“Is the Obama administration losing touch with reality?”, Mark Tapscott asks at the Washington Examiner. Considering that Barack Obama alternated posing next to Styrofoam Roman columns and uttering quotes such as, ”We’re going to keep on praising together. I am confident that we can create a Kingdom right here on Earth,” during his in 2008 presidential bid, this administration and reality were never on very good terms to begin with. But as Tapscott writes, their relationship is much more strained these days:

There is an air of unreality about the Obama crew these days that became starkly evident last week with a letter to Congress from National Security Advisor Susan Rice seeking repeal of the 2002 authorization for the invasion of Iraq and White House press secretary Josh Earnest claiming Republicans are seriously seeking to impeach his boss.

House Speaker John Boehner and every other top GOP leader has denied it, but that didn’t stop Earnest and the Democratic fundraising machine from insisting that impeachment is “part of their agenda.”

Similarly, Rice claimed repealing the 2002 law is needed to “give Americans confidence” that U.S. “ground forces will not be sent into combat in Iraq” even though House GOPers were preparing to approve a resolution saying U.S. ground forces should not be sent back to Iraq.

But then seeing the Obama administration publicly weaving such fantasies isn’t really surprising, considering they’ve argued for years that one half of one-third of the federal government is responsible for all of America’s problems.

Aaron Hanscom, our lead editor and textual master of ceremonies on the PJM homepage asked me the other day if any president had checked out as dramatically from current events in my lifetime. I told that while it’s a little before my time, the closest analogy that comes to mind is the Wilson Administration, which attempted to maintain the fiction that its namesake was still running the show after Wilson’s devastating stroke in October of 1919, exhausting himself while attempting to pass the League of Nations. Wilson would linger on in office until being mercifully relieved by Republican Warren Harding in February of 1924 as a shell of a man; even Wikipedia notes:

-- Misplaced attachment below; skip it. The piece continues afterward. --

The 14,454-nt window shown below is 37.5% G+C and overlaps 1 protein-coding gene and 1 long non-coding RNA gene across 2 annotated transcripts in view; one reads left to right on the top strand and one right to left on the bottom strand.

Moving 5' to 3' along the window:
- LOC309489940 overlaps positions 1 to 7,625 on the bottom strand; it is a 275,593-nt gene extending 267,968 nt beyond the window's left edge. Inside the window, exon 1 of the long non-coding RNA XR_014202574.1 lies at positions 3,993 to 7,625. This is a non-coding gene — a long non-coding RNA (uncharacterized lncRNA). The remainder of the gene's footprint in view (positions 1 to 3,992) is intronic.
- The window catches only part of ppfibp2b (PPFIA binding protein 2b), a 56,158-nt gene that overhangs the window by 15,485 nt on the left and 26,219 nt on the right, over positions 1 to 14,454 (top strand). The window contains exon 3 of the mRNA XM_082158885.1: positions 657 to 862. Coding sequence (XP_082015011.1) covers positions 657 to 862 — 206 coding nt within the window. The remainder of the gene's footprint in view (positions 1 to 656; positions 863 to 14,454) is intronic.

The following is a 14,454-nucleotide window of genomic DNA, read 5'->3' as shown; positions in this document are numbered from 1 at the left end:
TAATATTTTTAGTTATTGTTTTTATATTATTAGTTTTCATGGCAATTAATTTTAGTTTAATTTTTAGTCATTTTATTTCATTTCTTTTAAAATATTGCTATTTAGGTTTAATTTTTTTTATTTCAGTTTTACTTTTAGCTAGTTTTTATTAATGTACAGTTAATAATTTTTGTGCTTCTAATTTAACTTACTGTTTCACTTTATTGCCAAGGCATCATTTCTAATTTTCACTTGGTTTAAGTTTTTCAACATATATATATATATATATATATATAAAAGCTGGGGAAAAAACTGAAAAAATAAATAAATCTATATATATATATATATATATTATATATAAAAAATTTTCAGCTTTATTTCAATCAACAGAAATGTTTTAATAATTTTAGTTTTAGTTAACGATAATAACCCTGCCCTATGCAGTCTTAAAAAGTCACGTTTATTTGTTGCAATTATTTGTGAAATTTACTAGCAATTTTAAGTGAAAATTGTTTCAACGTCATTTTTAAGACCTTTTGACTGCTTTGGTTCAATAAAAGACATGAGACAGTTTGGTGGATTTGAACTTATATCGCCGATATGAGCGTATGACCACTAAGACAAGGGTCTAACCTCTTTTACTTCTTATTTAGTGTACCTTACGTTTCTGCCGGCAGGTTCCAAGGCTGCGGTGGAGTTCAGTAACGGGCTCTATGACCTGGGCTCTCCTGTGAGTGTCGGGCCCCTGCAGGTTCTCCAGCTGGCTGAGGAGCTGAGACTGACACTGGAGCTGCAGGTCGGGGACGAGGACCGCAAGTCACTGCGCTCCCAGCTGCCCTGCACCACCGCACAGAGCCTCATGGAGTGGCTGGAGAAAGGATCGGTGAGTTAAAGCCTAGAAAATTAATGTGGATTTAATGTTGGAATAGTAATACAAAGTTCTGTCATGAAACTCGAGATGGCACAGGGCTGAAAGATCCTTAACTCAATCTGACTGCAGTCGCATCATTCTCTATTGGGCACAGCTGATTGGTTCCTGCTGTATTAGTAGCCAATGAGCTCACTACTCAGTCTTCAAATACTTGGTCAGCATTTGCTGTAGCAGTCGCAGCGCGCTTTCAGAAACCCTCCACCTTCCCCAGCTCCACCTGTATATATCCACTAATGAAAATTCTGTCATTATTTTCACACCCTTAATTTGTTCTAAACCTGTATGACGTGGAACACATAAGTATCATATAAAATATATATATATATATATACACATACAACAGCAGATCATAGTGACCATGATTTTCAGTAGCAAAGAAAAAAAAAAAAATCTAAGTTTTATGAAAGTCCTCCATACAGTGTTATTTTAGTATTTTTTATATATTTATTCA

[Post-stroke, Wilson] was insulated by his wife, who screened matters for his attention and delegating others to his cabinet heads. Eventually, Wilson resumed his attendance at cabinet meetings, but his input there was perfunctory. By February 1920 the President’s true condition was public. Nearly every major newspaper expressed qualms about Wilson’s fitness for the presidency at a time when the League fight was reaching a climax, and domestic issues such as strikes, unemployment, inflation and the threat of Communism were ablaze. Neither his wife nor his physician nor personal assistant were willing to assume authority to take upon themselves the certification required by the Constitution to declare his “inability to discharge the powers and duties of the said office”. This complex case became an inducement for passage of the 25th Amendment.

It took a stroke to effectively end the Wilson presidency; it simply took Obama discovering that the world and the Beltway are mean places full of mean people who keep saying no to him — to  him! — the ‘Bam Who Would be King for Wright’s sake! — for him to take his golf ball and go home.